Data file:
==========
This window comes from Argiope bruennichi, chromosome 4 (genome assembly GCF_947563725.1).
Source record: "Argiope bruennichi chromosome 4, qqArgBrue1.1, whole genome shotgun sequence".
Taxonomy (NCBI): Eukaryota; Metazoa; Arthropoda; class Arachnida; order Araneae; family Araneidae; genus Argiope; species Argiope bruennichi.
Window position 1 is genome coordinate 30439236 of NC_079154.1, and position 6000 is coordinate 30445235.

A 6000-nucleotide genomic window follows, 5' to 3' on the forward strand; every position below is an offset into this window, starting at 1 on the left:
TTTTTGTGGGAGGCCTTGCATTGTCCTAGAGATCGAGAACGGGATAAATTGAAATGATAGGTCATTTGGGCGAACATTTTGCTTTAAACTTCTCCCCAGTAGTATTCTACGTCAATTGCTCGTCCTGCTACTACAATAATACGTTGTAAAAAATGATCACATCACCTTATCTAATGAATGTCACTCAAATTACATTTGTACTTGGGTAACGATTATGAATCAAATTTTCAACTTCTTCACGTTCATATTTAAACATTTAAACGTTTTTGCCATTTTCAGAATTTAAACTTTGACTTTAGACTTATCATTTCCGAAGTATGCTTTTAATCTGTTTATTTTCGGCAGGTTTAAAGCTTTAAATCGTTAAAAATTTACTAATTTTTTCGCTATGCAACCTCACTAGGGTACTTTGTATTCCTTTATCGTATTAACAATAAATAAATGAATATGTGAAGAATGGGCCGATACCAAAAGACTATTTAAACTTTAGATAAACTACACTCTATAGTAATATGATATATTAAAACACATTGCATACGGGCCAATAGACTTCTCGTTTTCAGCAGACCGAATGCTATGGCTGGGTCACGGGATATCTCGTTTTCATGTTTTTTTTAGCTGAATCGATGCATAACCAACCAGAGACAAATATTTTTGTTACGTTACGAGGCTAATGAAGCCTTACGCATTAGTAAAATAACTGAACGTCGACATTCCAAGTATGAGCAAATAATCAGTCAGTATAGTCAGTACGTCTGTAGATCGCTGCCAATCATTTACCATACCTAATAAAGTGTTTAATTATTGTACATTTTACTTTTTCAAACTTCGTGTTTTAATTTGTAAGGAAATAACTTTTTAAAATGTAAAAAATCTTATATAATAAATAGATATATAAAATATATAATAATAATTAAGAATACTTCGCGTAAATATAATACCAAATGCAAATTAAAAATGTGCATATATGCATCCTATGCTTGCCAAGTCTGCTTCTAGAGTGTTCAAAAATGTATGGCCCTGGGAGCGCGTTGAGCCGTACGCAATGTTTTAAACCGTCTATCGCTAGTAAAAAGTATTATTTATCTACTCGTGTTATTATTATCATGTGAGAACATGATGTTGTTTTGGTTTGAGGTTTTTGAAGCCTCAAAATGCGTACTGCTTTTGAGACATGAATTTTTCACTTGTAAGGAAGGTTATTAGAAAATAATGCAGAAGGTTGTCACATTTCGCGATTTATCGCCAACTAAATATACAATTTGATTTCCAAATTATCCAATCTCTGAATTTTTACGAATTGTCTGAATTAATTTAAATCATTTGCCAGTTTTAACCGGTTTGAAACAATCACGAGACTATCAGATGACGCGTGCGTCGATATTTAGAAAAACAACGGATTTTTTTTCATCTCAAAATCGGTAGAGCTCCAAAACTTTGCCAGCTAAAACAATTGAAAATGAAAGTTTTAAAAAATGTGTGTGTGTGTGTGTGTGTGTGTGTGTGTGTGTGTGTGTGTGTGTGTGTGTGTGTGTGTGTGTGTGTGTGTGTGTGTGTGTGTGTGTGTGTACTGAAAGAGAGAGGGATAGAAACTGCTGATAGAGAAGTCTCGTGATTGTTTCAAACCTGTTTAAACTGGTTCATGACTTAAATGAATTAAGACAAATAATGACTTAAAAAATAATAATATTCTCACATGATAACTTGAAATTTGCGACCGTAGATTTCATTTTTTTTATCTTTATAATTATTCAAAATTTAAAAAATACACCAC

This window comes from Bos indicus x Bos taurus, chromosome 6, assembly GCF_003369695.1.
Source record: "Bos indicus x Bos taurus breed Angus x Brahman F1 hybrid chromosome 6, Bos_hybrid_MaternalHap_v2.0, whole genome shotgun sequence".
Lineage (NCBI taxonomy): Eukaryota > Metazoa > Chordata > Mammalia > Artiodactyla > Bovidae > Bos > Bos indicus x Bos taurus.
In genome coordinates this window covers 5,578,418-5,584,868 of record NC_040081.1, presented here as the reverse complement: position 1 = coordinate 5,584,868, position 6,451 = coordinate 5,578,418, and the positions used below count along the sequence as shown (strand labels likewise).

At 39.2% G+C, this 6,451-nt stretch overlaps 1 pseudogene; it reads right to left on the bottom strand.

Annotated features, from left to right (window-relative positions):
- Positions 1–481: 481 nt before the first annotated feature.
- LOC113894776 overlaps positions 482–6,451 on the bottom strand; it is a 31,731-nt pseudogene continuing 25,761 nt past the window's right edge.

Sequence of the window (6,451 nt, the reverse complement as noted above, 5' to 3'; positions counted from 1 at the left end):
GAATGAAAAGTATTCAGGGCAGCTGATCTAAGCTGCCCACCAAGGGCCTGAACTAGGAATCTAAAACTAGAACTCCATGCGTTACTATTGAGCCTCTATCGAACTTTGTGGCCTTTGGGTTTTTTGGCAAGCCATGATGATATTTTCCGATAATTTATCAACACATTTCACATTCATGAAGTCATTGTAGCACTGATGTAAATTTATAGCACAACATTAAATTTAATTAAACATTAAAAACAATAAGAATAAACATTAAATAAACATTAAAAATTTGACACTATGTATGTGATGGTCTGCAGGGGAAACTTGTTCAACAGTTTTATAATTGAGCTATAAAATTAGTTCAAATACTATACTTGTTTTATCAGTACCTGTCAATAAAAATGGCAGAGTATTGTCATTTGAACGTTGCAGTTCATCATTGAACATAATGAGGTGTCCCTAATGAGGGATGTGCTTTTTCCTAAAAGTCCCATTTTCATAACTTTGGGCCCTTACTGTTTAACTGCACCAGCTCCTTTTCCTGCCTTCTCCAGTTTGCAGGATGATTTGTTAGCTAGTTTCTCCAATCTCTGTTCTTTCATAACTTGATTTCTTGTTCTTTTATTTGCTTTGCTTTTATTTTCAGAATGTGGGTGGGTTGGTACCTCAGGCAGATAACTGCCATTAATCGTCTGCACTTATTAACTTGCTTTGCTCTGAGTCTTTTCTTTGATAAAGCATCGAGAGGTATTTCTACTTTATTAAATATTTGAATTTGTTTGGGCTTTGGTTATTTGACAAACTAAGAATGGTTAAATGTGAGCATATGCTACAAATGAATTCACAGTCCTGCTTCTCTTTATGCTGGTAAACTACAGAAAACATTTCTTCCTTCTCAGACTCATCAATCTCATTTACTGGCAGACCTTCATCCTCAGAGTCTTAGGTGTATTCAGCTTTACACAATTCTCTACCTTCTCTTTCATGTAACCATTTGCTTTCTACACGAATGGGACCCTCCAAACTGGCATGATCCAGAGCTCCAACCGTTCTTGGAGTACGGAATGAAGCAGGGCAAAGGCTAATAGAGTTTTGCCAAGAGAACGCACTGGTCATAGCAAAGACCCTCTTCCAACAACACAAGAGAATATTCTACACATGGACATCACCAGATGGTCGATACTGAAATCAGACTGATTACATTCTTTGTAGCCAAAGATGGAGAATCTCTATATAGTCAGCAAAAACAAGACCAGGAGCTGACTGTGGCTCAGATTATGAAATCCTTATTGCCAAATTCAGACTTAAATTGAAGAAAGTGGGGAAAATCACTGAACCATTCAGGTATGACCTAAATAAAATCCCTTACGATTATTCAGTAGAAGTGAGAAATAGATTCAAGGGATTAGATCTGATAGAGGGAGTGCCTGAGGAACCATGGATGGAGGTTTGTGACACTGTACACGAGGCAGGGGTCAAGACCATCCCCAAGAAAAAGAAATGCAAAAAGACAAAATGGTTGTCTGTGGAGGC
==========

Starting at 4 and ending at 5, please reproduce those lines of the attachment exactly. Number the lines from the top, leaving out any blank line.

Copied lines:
Window position 1 is genome coordinate 30439236 of NC_079154.1, and position 6000 is coordinate 30445235.

A 6000-nucleotide genomic window follows, 5' to 3' on the forward strand; every position below is an offset into this window, starting at 1 on the left: